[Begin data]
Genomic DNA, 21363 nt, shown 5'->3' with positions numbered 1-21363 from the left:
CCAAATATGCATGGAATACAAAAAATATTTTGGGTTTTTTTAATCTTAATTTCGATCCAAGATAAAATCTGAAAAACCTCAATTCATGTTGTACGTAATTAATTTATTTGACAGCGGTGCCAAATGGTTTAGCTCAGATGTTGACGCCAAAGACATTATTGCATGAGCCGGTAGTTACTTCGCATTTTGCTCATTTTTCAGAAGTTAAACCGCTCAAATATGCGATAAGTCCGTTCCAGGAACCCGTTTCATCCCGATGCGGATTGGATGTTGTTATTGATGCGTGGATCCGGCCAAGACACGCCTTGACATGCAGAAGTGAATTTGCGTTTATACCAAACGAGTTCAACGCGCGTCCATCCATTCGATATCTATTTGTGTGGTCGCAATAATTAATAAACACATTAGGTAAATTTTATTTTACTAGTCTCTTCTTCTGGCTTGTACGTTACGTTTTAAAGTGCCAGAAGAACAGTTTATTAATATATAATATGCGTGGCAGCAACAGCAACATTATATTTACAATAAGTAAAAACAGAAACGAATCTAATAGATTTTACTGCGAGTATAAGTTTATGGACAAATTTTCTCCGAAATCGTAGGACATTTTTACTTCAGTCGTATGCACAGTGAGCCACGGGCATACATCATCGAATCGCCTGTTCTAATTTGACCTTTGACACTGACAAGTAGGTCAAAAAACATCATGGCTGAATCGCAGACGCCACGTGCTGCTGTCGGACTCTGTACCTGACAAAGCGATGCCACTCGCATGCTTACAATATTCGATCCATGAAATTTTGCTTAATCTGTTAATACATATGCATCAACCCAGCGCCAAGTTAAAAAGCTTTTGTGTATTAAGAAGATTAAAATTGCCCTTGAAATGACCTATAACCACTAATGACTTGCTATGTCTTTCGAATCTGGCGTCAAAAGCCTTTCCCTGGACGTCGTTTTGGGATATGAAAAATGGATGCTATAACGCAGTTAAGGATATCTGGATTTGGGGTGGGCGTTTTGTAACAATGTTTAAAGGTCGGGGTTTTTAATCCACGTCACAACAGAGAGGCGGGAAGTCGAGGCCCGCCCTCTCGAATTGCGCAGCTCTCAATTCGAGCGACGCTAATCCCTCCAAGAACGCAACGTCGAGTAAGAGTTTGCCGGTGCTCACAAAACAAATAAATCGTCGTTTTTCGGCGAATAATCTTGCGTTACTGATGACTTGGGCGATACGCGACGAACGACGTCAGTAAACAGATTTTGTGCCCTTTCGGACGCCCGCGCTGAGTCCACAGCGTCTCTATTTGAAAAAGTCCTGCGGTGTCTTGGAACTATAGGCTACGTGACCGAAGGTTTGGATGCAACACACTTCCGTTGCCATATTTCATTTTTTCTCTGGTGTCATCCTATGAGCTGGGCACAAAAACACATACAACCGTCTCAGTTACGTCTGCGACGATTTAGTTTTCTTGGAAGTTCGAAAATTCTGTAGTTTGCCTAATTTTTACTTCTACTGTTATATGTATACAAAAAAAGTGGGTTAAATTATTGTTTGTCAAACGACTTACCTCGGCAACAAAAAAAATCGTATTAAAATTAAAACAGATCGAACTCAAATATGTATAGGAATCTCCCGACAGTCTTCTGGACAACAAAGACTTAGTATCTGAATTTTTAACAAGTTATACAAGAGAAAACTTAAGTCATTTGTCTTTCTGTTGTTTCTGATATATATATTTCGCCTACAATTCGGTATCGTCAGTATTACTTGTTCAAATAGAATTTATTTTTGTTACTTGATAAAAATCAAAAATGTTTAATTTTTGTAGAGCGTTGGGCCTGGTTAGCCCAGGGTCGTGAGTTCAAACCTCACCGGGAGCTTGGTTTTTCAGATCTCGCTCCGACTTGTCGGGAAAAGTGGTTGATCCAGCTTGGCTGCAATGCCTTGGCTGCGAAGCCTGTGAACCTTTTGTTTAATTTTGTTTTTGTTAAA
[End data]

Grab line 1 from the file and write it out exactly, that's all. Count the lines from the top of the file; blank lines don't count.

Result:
Genomic DNA, 21363 nt, shown 5'->3' with positions numbered 1-21363 from the left: